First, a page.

At this year’s ICMI Contact Center Connections conference, I will be answering a question of growing importance to organizations that are serious about supporting the lifelong learning journeys of their employees. With so much digital learning and training content available online, how can we be confident that we are sourcing, categorizing, scoring, and delivering the best available content?
The growing availability of online content has led to a growing demand from organizations and learners alike that the information they’re accessing be from credible, trustworthy sources, is up-to-date and will directly and in an impactful manner, address intended learning outcomes.
Technological advances are creating a host of new professions, while simultaneously redefining existing roles. Continuous, on-demand learning is the only way today’s employees can be certain they’re leveraging these technological advances to their full potential, while continually doing their jobs at an increasing rate of proficiency.
While traditional, classroom-focused/instructor-led forums still have their place in learning and development, a more agile, blended-learning approach (which incorporates digital, as well as face-to-face modalities) has become more popular and more common. This shift has prompted both individuals and organizations to scour the web in an effort to address – and close – the knowledge gap.
But, due in large part to the overabundance of available information, obtaining the best content remains a challenge. The average employee already spends one working day each week searching for information directly related to their role (McKinsey). Employees should not need to take this much company time to sift through web-based content to meet on-demand learning requirements.
Therefore, organizations and learning and development (L&D) experts need to come together to address these two glaring issues: the problem of curation and making the right content available at the right moment; and the problem of trust – learners need to know they can use this content with confidence.
Today the internet offers too much content to manually review, synthesize and share. Indeed the web has arrived at a point in its maturity where the sheer volume of content available, on virtually every topic and within each area of interest, can leave one feeling completely overwhelmed.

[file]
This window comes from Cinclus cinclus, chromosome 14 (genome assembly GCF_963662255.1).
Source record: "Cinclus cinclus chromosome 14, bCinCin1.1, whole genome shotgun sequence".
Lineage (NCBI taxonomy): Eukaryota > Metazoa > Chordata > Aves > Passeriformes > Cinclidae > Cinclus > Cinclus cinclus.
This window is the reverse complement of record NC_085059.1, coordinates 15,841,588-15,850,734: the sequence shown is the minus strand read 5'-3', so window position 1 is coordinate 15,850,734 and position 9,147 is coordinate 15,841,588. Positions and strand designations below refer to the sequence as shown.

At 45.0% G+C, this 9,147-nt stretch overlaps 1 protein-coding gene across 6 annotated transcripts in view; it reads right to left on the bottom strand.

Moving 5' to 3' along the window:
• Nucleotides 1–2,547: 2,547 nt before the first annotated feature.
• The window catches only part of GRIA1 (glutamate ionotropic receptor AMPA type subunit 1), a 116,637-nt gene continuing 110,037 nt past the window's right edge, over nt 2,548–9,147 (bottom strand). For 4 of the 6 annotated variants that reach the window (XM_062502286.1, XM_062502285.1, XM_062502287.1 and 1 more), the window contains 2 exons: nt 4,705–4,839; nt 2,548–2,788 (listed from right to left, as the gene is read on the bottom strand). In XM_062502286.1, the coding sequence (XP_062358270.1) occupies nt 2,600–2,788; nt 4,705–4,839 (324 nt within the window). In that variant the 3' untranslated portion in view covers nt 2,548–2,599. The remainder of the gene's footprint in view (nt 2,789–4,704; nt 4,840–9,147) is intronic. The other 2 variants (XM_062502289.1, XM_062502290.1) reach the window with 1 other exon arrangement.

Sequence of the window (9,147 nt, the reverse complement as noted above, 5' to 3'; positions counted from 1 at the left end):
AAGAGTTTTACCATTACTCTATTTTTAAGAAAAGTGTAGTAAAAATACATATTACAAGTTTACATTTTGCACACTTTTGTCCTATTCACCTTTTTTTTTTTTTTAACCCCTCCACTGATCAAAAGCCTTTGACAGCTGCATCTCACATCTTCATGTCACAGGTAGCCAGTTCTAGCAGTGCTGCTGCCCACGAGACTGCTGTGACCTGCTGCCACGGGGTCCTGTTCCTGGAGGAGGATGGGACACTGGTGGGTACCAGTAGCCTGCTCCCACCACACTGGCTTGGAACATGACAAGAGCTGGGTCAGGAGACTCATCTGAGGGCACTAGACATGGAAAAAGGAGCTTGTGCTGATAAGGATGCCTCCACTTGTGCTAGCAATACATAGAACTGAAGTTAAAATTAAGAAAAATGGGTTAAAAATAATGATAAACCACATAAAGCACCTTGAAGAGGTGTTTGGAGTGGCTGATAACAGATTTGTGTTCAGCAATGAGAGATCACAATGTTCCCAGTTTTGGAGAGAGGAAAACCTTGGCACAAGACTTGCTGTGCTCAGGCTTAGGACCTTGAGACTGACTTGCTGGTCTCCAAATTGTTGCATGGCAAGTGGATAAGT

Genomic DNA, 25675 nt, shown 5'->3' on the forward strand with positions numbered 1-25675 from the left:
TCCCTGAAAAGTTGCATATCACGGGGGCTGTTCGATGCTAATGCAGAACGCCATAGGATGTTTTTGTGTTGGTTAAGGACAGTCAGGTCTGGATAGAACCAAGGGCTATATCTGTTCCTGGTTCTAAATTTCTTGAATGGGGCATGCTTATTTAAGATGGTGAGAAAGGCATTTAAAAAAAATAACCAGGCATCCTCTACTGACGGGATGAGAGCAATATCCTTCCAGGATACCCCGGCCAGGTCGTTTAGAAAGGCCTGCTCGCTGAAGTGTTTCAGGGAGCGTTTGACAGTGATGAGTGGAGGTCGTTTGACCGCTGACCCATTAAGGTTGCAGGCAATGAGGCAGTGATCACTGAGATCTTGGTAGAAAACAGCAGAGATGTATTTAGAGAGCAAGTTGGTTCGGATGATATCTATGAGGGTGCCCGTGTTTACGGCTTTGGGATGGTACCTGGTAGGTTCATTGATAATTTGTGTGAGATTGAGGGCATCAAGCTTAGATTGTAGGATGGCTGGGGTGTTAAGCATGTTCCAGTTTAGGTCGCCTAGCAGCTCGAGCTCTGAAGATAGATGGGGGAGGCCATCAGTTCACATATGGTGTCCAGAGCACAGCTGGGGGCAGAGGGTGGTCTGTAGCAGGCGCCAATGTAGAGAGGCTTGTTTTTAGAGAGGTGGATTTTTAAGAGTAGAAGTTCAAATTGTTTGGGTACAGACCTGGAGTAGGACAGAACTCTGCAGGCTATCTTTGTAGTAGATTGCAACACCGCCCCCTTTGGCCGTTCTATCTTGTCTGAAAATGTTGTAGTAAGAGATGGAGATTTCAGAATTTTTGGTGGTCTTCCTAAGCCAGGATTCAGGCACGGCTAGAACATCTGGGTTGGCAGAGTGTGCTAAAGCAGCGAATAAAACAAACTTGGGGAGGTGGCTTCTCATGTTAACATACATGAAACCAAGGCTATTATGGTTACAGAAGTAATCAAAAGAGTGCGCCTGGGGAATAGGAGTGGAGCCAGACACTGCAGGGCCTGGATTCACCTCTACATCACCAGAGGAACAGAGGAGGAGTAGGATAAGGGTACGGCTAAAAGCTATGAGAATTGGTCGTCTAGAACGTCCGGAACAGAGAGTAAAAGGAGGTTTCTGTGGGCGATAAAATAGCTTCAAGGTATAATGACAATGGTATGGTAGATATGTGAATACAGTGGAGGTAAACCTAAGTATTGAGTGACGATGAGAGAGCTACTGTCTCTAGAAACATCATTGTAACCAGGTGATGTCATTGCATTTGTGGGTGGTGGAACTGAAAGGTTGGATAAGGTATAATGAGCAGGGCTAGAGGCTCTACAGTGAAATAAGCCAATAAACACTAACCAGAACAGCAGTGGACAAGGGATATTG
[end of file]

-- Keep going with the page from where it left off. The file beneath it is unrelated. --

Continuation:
Conventional wisdom would dictate that an algorithmic approach is the solution to this content overload problem. Build a platform and use technology – elastic search, RPA and intelligent automation to populate content that align with its users’ needs. But the fact is that no matter how well an automated system is trained, it, alone, cannot definitively, and in a manner beyond reproach, categorize content in terms of its accuracy, attribute a scoring mechanism logically tied to quality, classify by delivery method and provide constant updates reflective of both individual learner needs and real-time, substantive informational pivots.
In the automotive industry, vehicle production is completely automated, but the final inspection and quality control is still a human endeavor – and the same is true of professional learning and development. Technology can sort and highlight content for consideration, but human expertise and involvement is an essential element to ensure the proper pedagogical approach will truly lead to the intended learning outcomes. Technology exists to enhance, augment and eliminate repetition, not necessarily to replace human impact. Algorithmic and human curation, working hand-in-hand, is the future of informal learning.
All of which is why at ICMI Contact Center Connections 2019, I will demonstrate how this marriage of technology with human expertise is already delivering results for millions of employees around the globe and is, in turn, helping organizations to foster a culture of lifelong learning.
ICMI Contact Center Connections 2019 runs from October 28-30 at the Hyatt Regency, Chicago